(A) Dashboard interface: the confidence scores are calculated using the pretrained probing classifiers after each turn of conversation. (B) Control button: after toggling the control button, user increase the chatbot's internal model of their attribute. (C) Regenerate the response after toggling the control button on male attribute. We see more masculine clothing are recommended by the chatbot.

User Study: evaluating the design with real users

We carried out a user study to explore the generalizability of our internal user model on real human users, the user acceptance of our new dashboard design, and how it impacts user experience and trust in the chatbot. Below are some key takeaways from our findings. Please read section 8 of our paper for a comprehensive discussion of our user study results.

✨ Highlights:

Accuracy: Overall, the correctness of internal user model increased as conversations progressed. After six turns of dialogus, the internal user model has an average accuracy of 78% on classifying our 19 participants' age, gender, and education level. In our post-study interview, eight participants explicitly expressed their surprised at the existence and accuracy of a user model.

Transparency: Nine participants mentioned that our dashboard is engaging and interesting to see. Seven participants explicitly expressed a sense of increased transparency — "[the dashboard] makes it more transparent how the model is and how that could be feeding into its responses."

Trust: We found participants associated their trust in the chatbot with the accuracy of the internal user model. Furthermore, our dashboard allow participants to identify the stereotypical behaviors of the chatbot — for instance, the chatbot provided less detailed and verbose response to female users than male. Such findings, however, often undermined the participants' trust in the chatbot.

User Experience: Eleven participants found the dashboard to be enjoyable and expressed a desire for future use. However, some users did noted that seeing and controlling user model can be uncomfortable for marginalized users — "for a person with low socioeconomic status to manually indicate low on that might be a little bit discomforting."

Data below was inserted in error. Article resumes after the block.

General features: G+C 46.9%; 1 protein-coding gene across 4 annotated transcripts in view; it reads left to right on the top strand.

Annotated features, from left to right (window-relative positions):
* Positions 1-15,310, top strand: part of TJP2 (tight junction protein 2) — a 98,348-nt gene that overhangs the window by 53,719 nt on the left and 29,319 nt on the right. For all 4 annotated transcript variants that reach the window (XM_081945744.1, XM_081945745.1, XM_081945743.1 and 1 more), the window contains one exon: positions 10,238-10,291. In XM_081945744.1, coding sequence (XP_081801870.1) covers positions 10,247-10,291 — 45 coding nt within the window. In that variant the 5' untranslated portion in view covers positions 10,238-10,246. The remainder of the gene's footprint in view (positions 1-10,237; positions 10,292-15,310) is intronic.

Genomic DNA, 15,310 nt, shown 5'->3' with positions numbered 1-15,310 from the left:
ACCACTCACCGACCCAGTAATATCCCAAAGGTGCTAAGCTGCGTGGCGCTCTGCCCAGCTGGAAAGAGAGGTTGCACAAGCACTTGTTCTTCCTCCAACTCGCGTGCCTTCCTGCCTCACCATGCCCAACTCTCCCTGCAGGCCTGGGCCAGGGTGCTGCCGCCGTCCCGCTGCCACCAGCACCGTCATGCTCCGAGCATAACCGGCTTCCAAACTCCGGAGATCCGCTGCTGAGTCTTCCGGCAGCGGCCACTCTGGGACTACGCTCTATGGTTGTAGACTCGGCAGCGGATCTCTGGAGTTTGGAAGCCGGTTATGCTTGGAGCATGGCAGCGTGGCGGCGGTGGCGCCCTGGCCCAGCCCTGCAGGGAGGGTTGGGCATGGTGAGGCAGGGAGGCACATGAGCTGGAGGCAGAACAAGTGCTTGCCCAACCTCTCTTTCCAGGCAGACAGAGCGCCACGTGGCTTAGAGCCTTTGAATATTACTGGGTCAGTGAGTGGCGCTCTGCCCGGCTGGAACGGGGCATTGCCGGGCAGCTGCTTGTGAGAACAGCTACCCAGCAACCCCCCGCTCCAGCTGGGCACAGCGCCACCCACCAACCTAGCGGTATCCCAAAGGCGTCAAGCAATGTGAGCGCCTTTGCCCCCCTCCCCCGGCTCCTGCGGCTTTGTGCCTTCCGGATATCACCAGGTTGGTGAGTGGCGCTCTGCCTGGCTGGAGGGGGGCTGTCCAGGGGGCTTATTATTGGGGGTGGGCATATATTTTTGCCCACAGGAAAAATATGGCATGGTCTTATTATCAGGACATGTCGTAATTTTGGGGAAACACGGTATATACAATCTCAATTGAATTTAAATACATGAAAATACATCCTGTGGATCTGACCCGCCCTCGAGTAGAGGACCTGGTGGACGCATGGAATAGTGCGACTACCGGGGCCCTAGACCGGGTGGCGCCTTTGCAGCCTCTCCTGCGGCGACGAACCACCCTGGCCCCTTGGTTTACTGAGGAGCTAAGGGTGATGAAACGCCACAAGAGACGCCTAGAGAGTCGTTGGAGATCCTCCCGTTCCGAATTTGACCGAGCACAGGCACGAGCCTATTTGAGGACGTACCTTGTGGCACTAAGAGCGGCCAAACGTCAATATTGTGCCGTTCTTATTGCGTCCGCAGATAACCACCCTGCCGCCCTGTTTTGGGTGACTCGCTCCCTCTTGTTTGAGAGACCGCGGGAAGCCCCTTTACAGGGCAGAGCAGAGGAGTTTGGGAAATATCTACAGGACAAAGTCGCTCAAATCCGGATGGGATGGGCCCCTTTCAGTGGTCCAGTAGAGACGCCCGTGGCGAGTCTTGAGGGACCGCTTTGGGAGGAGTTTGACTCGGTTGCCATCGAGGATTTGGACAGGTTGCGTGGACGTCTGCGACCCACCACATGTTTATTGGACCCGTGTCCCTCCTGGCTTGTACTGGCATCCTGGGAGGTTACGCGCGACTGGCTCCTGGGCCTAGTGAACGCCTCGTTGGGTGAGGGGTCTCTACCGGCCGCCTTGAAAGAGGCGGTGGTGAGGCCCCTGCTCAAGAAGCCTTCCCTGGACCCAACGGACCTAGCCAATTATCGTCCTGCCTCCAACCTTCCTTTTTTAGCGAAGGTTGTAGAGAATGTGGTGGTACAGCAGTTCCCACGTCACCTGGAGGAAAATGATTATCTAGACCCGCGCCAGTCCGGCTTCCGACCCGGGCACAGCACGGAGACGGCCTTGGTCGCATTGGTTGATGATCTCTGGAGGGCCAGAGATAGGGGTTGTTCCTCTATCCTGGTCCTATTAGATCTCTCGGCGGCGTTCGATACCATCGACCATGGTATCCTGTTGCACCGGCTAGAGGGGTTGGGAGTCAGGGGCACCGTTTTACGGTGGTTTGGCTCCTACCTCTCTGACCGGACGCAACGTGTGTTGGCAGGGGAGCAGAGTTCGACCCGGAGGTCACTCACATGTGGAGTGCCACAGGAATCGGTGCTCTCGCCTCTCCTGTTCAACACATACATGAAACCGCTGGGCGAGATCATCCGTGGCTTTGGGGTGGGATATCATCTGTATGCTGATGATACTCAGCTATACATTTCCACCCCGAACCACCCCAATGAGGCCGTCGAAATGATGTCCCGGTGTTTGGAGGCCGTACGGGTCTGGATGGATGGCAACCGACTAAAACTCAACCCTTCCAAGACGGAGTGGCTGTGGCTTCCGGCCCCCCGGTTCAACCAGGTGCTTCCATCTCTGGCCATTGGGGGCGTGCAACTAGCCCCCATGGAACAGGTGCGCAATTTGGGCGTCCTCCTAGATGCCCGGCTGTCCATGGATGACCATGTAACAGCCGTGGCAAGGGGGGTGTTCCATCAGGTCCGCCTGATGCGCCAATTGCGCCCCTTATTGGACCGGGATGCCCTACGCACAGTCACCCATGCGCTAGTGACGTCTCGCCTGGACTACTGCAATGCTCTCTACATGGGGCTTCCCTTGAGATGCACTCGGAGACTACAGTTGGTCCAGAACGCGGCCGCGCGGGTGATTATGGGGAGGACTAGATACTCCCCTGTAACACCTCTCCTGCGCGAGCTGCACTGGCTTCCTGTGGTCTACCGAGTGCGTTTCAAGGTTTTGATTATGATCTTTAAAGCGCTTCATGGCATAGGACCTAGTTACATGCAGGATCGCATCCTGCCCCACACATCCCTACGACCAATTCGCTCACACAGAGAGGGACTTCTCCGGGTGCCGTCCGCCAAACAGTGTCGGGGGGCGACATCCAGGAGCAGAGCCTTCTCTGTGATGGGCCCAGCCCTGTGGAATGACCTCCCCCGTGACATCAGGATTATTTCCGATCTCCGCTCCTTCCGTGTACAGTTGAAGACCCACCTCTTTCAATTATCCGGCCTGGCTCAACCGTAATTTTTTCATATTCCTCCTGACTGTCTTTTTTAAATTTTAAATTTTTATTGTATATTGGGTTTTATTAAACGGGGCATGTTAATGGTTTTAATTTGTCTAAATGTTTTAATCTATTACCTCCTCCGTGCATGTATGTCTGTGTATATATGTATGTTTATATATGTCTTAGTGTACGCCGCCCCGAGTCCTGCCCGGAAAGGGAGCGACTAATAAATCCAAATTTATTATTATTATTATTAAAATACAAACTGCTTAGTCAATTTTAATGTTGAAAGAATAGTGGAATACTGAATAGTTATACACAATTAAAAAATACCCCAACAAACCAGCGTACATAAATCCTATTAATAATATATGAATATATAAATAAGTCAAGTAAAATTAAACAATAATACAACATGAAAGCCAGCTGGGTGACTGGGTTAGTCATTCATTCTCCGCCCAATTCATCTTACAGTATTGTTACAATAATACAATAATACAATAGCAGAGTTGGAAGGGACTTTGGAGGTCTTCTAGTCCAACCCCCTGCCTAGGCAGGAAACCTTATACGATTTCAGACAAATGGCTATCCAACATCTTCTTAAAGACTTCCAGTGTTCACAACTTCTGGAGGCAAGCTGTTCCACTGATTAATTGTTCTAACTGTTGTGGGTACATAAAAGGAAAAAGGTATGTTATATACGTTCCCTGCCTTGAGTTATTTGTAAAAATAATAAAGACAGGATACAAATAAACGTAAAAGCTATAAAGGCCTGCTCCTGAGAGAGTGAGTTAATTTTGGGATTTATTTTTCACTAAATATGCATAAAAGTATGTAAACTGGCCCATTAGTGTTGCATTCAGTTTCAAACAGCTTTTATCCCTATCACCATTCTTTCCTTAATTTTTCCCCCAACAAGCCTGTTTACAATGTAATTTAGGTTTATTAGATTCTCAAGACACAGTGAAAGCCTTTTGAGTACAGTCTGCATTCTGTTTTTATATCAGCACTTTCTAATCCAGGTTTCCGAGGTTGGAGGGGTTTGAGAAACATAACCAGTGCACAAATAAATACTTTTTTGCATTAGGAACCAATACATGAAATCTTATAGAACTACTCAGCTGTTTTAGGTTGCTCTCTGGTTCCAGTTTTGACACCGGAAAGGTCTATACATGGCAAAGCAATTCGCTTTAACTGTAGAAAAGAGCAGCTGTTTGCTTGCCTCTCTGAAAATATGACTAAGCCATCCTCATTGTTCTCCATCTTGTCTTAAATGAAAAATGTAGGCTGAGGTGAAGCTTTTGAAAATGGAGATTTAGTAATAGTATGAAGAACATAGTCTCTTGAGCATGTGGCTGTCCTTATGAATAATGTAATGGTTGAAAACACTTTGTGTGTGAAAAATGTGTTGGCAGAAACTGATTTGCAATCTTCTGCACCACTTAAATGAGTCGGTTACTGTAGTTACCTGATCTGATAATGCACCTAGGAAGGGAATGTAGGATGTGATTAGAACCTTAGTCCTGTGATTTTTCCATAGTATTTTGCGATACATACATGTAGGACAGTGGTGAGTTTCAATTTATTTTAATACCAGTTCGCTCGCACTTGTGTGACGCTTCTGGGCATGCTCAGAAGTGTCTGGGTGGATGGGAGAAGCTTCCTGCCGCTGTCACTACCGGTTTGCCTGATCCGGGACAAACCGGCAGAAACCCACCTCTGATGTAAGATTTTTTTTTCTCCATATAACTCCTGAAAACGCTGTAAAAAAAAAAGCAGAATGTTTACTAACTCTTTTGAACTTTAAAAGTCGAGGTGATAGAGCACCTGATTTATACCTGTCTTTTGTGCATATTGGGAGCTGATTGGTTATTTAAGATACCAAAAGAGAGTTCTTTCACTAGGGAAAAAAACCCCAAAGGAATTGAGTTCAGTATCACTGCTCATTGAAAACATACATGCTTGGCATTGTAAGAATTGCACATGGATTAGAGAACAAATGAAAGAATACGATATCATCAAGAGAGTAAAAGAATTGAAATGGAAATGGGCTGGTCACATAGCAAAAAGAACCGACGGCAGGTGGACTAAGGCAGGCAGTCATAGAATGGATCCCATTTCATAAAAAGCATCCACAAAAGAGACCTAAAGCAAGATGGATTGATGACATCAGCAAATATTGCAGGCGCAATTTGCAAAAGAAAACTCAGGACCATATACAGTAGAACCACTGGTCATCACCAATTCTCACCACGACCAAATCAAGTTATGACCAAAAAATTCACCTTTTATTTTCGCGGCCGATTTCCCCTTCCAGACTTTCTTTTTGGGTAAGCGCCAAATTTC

Related readings

[1] Zou, Andy, et al. "Representation engineering: A top-down approach to ai transparency." 2023

[2] Turner, Alex, et al. "Activation addition: Steering language models without optimization." 2023

[3] Viégas, Fernanda, and Martin Wattenberg. "The System Model and the User Model: Exploring AI Dashboard Design." 2023

[4] Viégas, Fernanda, "What's Inside a Generative Artificial-Intelligence Model? And Why Should We Care?", 2023


*: Demo video is created by Catherine Yeh Website and its conent are created by Yida Chen and adopted from paper
: Work done at Harvard. Martin Wattenberg and Fernanda Viégas are co-advisors of Insight and Interaction Lab
1: Initially, the dataset included non-binary as a gender subcategory. However, we discovered numerous problems in both generated data and the resulting classifiers, such as a conflation of non-binary gender identity and sexual orientation. Consequently, the non-binary category was removed.
2: The LLaMa icon used in this website and TalkTuner interface has a beautiful name - Lulu 😊
3: We named our system as TalkTuner 🎼 since it allows lay users to "measure" and "tune" the chatbot's internal states.